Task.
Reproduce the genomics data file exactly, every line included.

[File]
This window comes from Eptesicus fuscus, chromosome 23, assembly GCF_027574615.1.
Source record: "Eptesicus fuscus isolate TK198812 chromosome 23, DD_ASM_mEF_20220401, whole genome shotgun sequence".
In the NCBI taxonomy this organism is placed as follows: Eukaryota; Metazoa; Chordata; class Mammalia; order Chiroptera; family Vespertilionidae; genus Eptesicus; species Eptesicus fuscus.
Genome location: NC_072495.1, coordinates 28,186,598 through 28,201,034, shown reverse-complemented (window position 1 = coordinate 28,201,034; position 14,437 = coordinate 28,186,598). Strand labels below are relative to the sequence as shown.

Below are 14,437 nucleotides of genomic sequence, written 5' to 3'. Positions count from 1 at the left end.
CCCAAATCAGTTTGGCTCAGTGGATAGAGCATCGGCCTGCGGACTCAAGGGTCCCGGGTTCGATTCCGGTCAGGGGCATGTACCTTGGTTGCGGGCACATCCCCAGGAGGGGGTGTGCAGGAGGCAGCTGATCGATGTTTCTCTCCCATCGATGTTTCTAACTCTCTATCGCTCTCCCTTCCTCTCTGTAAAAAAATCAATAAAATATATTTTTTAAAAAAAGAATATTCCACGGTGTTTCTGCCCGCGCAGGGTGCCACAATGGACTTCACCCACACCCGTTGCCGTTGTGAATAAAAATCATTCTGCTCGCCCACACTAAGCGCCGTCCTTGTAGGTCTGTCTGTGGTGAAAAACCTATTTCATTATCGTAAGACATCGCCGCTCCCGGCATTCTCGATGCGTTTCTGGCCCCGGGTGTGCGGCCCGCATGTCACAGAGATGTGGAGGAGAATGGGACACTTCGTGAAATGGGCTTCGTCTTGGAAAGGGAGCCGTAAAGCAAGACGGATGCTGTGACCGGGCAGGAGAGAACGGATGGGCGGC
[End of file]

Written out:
This window comes from Eptesicus fuscus, chromosome 23, assembly GCF_027574615.1.
Source record: "Eptesicus fuscus isolate TK198812 chromosome 23, DD_ASM_mEF_20220401, whole genome shotgun sequence".
In the NCBI taxonomy this organism is placed as follows: Eukaryota; Metazoa; Chordata; class Mammalia; order Chiroptera; family Vespertilionidae; genus Eptesicus; species Eptesicus fuscus.
Genome location: NC_072495.1, coordinates 28,186,598 through 28,201,034, shown reverse-complemented (window position 1 = coordinate 28,201,034; position 14,437 = coordinate 28,186,598). Strand labels below are relative to the sequence as shown.

Below are 14,437 nucleotides of genomic sequence, written 5' to 3'. Positions count from 1 at the left end.
CCCAAATCAGTTTGGCTCAGTGGATAGAGCATCGGCCTGCGGACTCAAGGGTCCCGGGTTCGATTCCGGTCAGGGGCATGTACCTTGGTTGCGGGCACATCCCCAGGAGGGGGTGTGCAGGAGGCAGCTGATCGATGTTTCTCTCCCATCGATGTTTCTAACTCTCTATCGCTCTCCCTTCCTCTCTGTAAAAAAATCAATAAAATATATTTTTTAAAAAAAGAATATTCCACGGTGTTTCTGCCCGCGCAGGGTGCCACAATGGACTTCACCCACACCCGTTGCCGTTGTGAATAAAAATCATTCTGCTCGCCCACACTAAGCGCCGTCCTTGTAGGTCTGTCTGTGGTGAAAAACCTATTTCATTATCGTAAGACATCGCCGCTCCCGGCATTCTCGATGCGTTTCTGGCCCCGGGTGTGCGGCCCGCATGTCACAGAGATGTGGAGGAGAATGGGACACTTCGTGAAATGGGCTTCGTCTTGGAAAGGGAGCCGTAAAGCAAGACGGATGCTGTGACCGGGCAGGAGAGAACGGATGGGCGGC